Antequera bread muffins are individual squishy flat rolls born to be spread with various mojes, pastes, spreads, or to be filled with succulent meats and eaten as a sandwich. Oval or round, always low in height, dense but soft and light at the same time, they are the perfect accompaniment to almost any meal, although Andalusians are very fond of eating them for breakfast with wonders such as loin zurrapa.
The journalist Ana Vega Pérez de Arlucea says that the origin of the muffins, springy, soft breads (which is where the name muffin comes from), it is difficult to trace because this is a name that has served to designate a multitude of small and tender pieces of bread over the centuries. Nebrija’s dictionary, 1495, already defines muffin as spongy and springy bread. Its remote origin may be in the flat breads with little yeast of the Jews and Arabs of Al Ándalus.
Eulalia Petit, a bread scholar, comments that the muffin would originally be a bread for the rich, because due to its size it requires more labor than other larger pieces of bread and because it has no crust. It is said that the European wealthy classes were fond of tender crustless breads like the muffin; dentures left much to be desired after certain ages, so those who could afford it demanded more exquisite breads, meaning more expensive, white and tender, than those of the common people.
The muffin as it is known today could be a old recipe recovered during the postwar in the Malaga city of Antequera by the Paradas family, owner of the company Mollete San Roque-Grupo San Roque Antequera.
To eat the muffins they are usually toasted; If you decide to toast the whole muffin or make it open, you will place yourself on one side or the other of a heated controversy among muffin lovers. Toasting it whole provides a crunchy crust that contrasts with the soft crumb inside… my advice is to try both, experiment and decide for yourself; This way you have an excuse to make several batches of Antequera muffins, which also hold up to freezing wonderfully.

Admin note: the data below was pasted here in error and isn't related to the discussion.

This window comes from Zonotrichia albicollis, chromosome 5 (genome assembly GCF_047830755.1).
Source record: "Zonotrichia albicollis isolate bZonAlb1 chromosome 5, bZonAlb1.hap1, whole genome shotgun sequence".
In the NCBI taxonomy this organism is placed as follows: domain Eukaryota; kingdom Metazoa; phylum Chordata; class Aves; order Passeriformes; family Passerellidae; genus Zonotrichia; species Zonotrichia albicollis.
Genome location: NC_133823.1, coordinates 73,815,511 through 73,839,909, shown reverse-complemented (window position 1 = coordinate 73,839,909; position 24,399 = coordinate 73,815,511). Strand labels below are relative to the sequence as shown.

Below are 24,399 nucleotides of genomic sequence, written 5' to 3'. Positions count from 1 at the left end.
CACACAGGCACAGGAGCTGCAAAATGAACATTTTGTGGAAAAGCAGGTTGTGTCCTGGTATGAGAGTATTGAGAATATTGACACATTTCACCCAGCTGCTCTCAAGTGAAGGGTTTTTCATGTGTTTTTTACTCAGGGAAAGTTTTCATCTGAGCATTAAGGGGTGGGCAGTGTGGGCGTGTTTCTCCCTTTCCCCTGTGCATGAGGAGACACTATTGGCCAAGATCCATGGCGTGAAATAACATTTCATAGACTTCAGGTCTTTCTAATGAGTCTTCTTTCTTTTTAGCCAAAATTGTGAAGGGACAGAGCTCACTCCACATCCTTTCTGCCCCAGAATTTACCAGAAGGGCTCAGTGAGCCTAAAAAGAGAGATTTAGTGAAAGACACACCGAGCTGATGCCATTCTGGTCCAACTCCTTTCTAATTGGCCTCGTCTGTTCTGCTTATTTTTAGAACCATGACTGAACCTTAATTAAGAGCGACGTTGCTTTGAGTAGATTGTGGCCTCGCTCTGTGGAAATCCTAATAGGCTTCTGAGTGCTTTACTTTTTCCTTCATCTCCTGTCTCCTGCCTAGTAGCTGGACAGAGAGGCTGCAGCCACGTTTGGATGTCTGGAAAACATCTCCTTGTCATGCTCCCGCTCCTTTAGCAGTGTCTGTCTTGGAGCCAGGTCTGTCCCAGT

- Preparation time: 6 hours
- Cooking time: 15 minutes
- total time: 6 hours and 15 minutes
- Category: loaves
- type of cuisine: international
- calories: 250 kcal per 100 g
Ingredients for Antequera bread muffins for 8 people
- 500-520 g of bread-making or common flour (in the photo on the cover the muffins have a very brown color because they are made with hard wheat flour with that color)
- 325 ml of water
- 10g of salt
- 5 g dry baker’s yeast (or 15 g fresh yeast)
- 50 ml of virgin olive oil
How to make Antequera bread muffins
Mix all the ingredients in a bowl and knead by hand or with a mixer for a couple of minutes. Cover the dough and let it rest for 10 minutes.miriam garcia
Knead again for a minute and let the dough rest for 10 minutes.miriam garcia
Repeat this process of short kneading and rest three or four times; It should be appreciated that the dough is becoming more refined and elastic.miriam garcia
Make a ball with the dough and transfer it to a greased container. cover and leave ferment until doubled in volume to the eye of a good cubero; the time depends largely on the state of the yeast and the room temperature, a minimum of two hours.miriam garcia
Flour the table well and overturn the fermented dough.miriam garcia
Sprinkle some flour over the dough and flatten it a little with your hand to remove the gas; This is how we get the final crumb to be uniform and not have large alveoli.miriam garcia
Spread it out slightly in a rectangular shape and form a tight rollas if we were making a bar.
Cut the dough roll into eight slices more or less the same.miriam garcia
Turn each slice so that the two areas of the cut are facing down and the other is facing up. Lightly flour the top side and spread out each slice with your fingers to form an oval and flattened bunto a thickness of 1.5-2 cm.miriam garcia
Transfer the uncooked muffins to a cloth well sprinkled with flour and cover with plastic. Leave to ferment for at least an hour, until they are fluffy, although you must be careful not to over ferment, as they would open up during cooking.miriam garcia
Meanwhile, put the oven to heat at 220ºC. Transfer the fermented muffins to a baking tray lined with baking paper, turning them carefully with the help of a cloth, and bake directly on the oven floor. about 10-15 minutesspraying the inside of the oven with some water (with a spray) just after putting the masses.miriam garcia
Be careful, the muffins should not be browned or the crust should be dry, which should be very soft. When cooked, remove the pan and transfer the muffins to a wire rack to cool completely before eating.
If they are not consumed the same day, they keep well for a couple of days in a plastic bag; they revive when toasted. To freeze them, put them in a plastic bag and close well. They can be toasted straight from frozen.
Easy preparation summary
- Prepare a bread dough with 500 g of bread flour, 325 g of water, 10 g of salt, 50 ml of olive oil and 5 g of dry baker’s yeast (15 g of fresh yeast). Knead until the dough is thin and elastic, form a ball, cover and let it double in volume.
- Degas the sourdough by flattening it on the table, roll it out into a rectangle and roll it into a cylinder
- Cut the roll into 8 equal slices, place them cut side up and spread them out with your fingers into an oval slice.
- Cover and let ferment for 45 to 60 minutes.
- Bake in the oven at 220 ºC for about 15 minutes, without the muffins becoming golden brown.
- Remove the cooked muffins and cool on a wire rack.